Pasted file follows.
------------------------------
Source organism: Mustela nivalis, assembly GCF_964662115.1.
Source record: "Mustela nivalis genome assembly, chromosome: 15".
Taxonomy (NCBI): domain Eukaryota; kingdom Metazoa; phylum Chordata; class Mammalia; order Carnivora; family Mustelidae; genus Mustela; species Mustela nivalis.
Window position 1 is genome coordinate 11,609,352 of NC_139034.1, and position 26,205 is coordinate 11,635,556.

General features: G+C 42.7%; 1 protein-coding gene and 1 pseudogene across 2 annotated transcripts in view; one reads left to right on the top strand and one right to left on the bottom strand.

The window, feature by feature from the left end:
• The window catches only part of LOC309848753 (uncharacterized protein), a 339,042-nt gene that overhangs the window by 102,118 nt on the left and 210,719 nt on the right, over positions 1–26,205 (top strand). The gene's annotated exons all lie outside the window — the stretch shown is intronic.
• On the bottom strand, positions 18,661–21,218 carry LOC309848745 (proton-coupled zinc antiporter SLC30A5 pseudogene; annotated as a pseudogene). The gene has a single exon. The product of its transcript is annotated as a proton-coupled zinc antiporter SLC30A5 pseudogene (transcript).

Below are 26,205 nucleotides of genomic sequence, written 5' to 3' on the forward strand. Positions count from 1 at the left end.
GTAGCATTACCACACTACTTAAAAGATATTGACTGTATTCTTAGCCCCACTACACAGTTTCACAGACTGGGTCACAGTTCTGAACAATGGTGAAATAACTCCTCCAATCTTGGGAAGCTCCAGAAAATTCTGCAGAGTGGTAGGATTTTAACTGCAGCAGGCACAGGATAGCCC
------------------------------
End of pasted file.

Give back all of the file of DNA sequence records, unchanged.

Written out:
Source organism: Mustela nivalis, assembly GCF_964662115.1.
Source record: "Mustela nivalis genome assembly, chromosome: 15".
Taxonomy (NCBI): domain Eukaryota; kingdom Metazoa; phylum Chordata; class Mammalia; order Carnivora; family Mustelidae; genus Mustela; species Mustela nivalis.
Window position 1 is genome coordinate 11,609,352 of NC_139034.1, and position 26,205 is coordinate 11,635,556.

General features: G+C 42.7%; 1 protein-coding gene and 1 pseudogene across 2 annotated transcripts in view; one reads left to right on the top strand and one right to left on the bottom strand.

The window, feature by feature from the left end:
• The window catches only part of LOC309848753 (uncharacterized protein), a 339,042-nt gene that overhangs the window by 102,118 nt on the left and 210,719 nt on the right, over positions 1–26,205 (top strand). The gene's annotated exons all lie outside the window — the stretch shown is intronic.
• On the bottom strand, positions 18,661–21,218 carry LOC309848745 (proton-coupled zinc antiporter SLC30A5 pseudogene; annotated as a pseudogene). The gene has a single exon. The product of its transcript is annotated as a proton-coupled zinc antiporter SLC30A5 pseudogene (transcript).

Below are 26,205 nucleotides of genomic sequence, written 5' to 3' on the forward strand. Positions count from 1 at the left end.
GTAGCATTACCACACTACTTAAAAGATATTGACTGTATTCTTAGCCCCACTACACAGTTTCACAGACTGGGTCACAGTTCTGAACAATGGTGAAATAACTCCTCCAATCTTGGGAAGCTCCAGAAAATTCTGCAGAGTGGTAGGATTTTAACTGCAGCAGGCACAGGATAGCCC